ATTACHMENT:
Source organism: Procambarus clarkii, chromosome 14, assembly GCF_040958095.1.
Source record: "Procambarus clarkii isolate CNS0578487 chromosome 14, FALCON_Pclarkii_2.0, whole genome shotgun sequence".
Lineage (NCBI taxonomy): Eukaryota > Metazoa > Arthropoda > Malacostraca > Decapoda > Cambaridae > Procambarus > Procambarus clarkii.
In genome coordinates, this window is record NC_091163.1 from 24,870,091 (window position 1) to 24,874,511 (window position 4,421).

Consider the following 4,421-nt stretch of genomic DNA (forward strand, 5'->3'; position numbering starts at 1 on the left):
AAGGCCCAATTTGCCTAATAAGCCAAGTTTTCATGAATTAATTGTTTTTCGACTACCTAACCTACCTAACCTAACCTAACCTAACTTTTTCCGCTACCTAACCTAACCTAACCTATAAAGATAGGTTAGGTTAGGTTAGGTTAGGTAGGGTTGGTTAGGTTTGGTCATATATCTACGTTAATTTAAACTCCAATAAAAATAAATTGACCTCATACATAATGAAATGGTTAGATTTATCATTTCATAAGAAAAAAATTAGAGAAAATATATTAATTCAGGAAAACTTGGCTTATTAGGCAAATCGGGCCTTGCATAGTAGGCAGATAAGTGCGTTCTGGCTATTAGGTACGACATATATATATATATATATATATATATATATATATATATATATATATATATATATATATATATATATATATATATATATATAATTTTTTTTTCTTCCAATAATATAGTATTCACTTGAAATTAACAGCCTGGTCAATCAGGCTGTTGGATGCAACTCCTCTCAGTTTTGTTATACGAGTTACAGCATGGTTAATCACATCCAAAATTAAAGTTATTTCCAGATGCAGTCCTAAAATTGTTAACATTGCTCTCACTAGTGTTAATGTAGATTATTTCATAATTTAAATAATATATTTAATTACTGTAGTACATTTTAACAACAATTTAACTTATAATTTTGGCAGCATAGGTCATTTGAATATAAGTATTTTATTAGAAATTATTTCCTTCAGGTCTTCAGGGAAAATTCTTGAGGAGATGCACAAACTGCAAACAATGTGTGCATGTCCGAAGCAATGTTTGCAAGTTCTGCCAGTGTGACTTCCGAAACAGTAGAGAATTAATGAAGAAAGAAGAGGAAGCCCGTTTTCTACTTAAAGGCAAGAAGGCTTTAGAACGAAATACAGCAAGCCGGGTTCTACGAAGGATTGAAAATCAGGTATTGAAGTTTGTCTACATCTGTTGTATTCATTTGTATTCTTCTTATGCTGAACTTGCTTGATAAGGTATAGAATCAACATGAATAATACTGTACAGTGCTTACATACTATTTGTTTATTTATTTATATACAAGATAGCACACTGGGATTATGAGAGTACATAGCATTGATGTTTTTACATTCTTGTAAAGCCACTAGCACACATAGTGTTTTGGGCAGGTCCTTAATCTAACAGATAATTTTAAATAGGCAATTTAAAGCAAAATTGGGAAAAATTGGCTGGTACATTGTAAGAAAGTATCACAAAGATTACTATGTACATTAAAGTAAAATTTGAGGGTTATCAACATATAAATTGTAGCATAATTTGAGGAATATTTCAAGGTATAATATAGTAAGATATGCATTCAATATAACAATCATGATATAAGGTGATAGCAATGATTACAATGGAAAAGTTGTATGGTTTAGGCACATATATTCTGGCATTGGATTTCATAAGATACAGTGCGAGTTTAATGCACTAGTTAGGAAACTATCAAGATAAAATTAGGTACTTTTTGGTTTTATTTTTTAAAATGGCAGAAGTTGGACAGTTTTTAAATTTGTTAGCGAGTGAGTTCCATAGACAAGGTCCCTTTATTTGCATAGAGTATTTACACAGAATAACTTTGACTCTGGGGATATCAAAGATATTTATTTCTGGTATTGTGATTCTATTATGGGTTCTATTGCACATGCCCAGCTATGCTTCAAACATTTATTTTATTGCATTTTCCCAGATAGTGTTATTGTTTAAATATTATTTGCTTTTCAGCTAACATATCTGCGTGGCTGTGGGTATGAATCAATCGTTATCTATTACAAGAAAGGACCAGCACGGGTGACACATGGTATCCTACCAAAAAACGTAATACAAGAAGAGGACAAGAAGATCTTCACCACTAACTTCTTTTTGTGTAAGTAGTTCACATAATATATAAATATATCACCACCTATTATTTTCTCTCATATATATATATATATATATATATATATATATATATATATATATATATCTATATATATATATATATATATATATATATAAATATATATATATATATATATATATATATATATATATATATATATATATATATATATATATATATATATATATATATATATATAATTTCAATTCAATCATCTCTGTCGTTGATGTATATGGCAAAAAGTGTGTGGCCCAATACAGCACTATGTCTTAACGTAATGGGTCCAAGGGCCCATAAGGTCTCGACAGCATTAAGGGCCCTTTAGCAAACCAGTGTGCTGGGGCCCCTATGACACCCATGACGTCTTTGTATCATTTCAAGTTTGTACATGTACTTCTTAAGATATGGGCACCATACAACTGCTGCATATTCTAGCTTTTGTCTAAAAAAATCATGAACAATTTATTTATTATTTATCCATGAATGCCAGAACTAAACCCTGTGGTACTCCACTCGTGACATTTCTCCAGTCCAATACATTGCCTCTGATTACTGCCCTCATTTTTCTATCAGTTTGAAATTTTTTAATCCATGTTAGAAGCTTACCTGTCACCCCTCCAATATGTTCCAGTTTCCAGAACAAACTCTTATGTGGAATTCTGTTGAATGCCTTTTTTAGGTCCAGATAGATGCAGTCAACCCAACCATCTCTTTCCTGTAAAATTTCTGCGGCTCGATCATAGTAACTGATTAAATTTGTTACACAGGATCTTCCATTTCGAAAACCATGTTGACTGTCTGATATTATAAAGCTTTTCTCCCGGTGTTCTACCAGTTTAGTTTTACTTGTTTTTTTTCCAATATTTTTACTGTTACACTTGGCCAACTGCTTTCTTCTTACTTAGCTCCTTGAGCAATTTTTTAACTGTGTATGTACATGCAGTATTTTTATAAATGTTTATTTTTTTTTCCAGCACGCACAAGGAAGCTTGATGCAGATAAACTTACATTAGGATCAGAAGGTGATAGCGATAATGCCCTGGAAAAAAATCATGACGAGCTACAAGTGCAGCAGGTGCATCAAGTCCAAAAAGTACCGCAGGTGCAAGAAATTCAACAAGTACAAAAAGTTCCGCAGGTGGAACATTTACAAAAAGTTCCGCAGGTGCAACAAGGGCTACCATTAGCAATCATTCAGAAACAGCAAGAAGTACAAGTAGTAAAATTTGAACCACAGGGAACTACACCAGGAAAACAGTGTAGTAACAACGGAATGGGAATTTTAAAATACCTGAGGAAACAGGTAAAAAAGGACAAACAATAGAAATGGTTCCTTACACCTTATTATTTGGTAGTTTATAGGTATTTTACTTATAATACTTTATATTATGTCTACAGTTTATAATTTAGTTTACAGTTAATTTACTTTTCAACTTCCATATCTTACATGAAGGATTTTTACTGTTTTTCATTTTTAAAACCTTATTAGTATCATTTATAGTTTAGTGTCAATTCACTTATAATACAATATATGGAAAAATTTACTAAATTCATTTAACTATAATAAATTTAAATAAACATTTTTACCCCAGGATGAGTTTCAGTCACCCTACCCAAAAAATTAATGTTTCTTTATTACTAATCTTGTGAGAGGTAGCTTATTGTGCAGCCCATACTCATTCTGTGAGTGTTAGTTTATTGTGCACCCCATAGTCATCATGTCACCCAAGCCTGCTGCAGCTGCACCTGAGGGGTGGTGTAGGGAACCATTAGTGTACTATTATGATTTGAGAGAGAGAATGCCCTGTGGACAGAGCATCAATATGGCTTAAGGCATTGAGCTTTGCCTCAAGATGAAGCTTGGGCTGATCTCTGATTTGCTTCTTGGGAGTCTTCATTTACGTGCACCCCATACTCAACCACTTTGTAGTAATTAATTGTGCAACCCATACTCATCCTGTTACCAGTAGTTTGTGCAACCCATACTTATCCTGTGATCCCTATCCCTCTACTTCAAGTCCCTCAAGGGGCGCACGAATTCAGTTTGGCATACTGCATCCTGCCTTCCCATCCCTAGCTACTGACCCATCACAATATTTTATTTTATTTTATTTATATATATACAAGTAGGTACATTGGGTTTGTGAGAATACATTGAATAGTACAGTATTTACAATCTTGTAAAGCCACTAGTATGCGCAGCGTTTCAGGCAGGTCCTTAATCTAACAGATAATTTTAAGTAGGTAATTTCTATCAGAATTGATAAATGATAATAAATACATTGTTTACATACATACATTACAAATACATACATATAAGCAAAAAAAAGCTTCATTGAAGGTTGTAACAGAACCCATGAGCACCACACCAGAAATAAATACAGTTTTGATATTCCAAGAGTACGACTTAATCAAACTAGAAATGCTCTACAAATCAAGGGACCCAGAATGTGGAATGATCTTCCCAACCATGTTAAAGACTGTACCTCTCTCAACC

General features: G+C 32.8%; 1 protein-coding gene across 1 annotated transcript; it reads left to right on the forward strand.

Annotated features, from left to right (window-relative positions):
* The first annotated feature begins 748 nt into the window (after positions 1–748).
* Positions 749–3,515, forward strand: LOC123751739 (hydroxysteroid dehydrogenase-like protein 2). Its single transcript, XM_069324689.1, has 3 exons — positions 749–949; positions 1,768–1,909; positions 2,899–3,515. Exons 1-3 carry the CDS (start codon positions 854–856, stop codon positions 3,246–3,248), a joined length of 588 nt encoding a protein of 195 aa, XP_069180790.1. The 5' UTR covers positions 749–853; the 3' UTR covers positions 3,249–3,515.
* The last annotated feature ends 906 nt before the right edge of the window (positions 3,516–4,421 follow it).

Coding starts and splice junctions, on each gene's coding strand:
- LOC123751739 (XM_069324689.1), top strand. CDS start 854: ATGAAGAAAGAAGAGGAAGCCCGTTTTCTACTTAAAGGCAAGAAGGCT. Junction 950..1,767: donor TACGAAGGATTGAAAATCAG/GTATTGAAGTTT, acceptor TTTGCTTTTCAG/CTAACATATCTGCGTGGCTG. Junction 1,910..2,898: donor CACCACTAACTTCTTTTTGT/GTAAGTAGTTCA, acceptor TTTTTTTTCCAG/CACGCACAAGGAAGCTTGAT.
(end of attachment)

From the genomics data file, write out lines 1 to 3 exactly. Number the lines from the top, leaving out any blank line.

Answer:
Source organism: Procambarus clarkii, chromosome 14, assembly GCF_040958095.1.
Source record: "Procambarus clarkii isolate CNS0578487 chromosome 14, FALCON_Pclarkii_2.0, whole genome shotgun sequence".
Lineage (NCBI taxonomy): Eukaryota > Metazoa > Arthropoda > Malacostraca > Decapoda > Cambaridae > Procambarus > Procambarus clarkii.